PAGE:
They are Us and We are Them

The works of Sebastião Salgado, the renowned Brazilian photographer, played a significant role in my decision to become a photographer. Yesterday, after years of studying his photographs in books, I finally had the opportunity to visit one of his major exhibitions: “Amazônia,” currently held at the MAXXI in Rome, curated and set up by his wife, Lélia Wanick Salgado.

In “Amazônia,” much like in the eponymous book published by Taschen, the over 200 exhibited photographs, captured over eight years, narrate his 48 journeys through the Amazon rainforest – the “Green Lung” of the world – in search of communities maintaining a strong connection with Mother Earth.

My expectations were not disappointed. What Sebastião Salgado presents is a true immersion into something reminiscent of earthly paradise, the beginning of humanity and life. Jean-Michel Jarre’s musical landscape, accompanying visitors along the exhibition, plays a crucial role, allowing spectators to engage with the forest through all their senses: the atmosphere evokes the smell of pipe smoke, the taste of fish, and the freshness of river water.

Then there are the portraits of those who inhabit, care for, and venerate the forest. Despite the linguistic and cultural barriers that separate them (which initially intimidated him), Sebastião Salgado manages to capture their strength and dignity without falling into the clichés of “poverty porn.” He communicates with them, revealing what unites us: our emotions are the same, we love in the same way, they are us and we are them.

Every detail in “Amazônia” seems designed to make us relive what has been lost in other parts of the world over the centuries: the sanctity of the union between Man and Nature. Simultaneously, the exhibition resonates as a warning and a cry for help: the beauty of this planet must be preserved, not destroyed, exploited, or burned.

However, due to the beauty emanating from each image, Sebastião Salgado has been criticized for years. He is labeled an aesthete, too focused on an aesthetic search that numbs the pain and issues he denounces. “Amazônia” has even been called “a mere exercise in style,” using strongly emotional black and white photography that creates a “spectacularization of nature.” Critics argue that this “questions the ethical and anthropological value of his entire body of work.”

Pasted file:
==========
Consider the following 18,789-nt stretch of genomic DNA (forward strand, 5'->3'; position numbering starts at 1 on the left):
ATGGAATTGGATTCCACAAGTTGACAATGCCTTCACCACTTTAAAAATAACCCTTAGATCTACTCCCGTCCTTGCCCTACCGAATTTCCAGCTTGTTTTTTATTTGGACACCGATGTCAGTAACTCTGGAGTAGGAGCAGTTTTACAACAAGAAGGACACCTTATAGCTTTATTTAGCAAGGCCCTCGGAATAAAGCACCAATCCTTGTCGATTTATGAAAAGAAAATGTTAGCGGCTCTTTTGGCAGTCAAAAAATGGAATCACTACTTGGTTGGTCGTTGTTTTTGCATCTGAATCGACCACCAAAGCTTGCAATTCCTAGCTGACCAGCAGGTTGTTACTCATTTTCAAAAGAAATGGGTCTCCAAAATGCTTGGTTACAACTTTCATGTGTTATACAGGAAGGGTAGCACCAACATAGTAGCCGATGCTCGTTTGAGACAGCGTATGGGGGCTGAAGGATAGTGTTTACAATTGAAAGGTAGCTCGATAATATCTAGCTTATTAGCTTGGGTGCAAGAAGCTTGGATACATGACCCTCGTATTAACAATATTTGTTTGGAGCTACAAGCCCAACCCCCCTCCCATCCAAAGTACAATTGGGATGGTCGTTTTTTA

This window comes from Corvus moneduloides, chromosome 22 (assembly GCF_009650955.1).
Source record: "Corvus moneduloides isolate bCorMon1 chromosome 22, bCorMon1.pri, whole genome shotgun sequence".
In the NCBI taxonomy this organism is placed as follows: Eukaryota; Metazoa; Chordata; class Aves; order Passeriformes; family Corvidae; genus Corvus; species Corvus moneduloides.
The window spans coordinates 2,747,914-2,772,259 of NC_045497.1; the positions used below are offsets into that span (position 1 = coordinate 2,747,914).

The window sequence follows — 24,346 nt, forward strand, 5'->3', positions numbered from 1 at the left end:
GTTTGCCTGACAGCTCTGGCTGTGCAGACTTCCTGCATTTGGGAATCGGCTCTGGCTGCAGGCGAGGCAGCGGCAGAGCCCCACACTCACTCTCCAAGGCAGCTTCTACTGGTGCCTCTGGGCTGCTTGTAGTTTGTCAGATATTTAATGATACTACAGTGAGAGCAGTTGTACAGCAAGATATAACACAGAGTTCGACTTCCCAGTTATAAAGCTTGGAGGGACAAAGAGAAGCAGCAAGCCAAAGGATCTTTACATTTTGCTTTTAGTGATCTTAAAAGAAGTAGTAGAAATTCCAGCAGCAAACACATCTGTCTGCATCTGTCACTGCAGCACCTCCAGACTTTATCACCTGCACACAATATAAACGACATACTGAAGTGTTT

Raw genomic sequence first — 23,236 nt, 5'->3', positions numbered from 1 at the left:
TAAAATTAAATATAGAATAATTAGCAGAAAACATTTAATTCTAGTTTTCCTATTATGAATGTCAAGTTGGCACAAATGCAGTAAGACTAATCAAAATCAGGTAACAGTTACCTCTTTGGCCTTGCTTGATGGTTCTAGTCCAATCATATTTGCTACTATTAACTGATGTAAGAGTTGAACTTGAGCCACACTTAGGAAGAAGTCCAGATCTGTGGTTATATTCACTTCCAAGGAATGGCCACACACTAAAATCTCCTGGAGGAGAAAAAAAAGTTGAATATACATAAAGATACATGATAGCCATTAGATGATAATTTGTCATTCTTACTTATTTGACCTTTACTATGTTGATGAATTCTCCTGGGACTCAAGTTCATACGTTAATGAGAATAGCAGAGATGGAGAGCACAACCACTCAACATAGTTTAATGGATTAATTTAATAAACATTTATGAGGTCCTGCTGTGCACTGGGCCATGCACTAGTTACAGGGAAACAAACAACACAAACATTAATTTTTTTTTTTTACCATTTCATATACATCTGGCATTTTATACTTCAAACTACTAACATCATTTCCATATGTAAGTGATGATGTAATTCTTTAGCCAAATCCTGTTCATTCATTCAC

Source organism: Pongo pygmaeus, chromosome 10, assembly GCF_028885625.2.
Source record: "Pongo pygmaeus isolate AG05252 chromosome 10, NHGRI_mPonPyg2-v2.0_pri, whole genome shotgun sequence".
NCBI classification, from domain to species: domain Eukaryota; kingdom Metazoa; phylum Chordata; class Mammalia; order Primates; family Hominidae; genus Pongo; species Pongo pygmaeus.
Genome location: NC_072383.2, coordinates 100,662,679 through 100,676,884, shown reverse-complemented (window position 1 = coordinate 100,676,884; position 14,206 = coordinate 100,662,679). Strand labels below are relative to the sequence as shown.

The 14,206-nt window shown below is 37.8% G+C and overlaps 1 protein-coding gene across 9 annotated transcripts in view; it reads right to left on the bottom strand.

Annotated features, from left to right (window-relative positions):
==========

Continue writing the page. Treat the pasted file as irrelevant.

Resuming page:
While I don’t fully agree with these criticisms, I, too, sensed a missing piece in the exhibition: the devastation and issues caused by deforestation are described through texts and local testimonies, but not visually through photography.

I believe the role of the inhabitants of these paradisiacal places – the people most affected by the ongoing devastation – is somewhat marginal. There are only 109 photos for ten populations, compared to the 95 dedicated to landscapes. The sizes of the prints dedicated to them are also considerably smaller than those of a more landscape nature.

Additionally, the choice to draw the viewer’s attention using black backgrounds in the portraits left me somewhat perplexed. While the expressiveness and strength of indigenous populations are powerfully imprinted in memory, the removal of the natural context can be perceived as a lack, as it is a fundamental part of their identity.

Sebastião Salgado has justified his choices in numerous interviews: as he also claims in “Genesis” – his previous project – nature is not contemplative. Nor is it indifferent to humans. Nature is a living and suffering organism, whose connection with humans can never be completely severed.

He is not interested in fueling media hunger with yet another set of tear-inducing or catastrophic images. He wants to contribute to healing the bond between humans and nature through the awe generated in those who observe his photographs. He wants to convince us that there is a paradise to protect. That paradise is called Earth.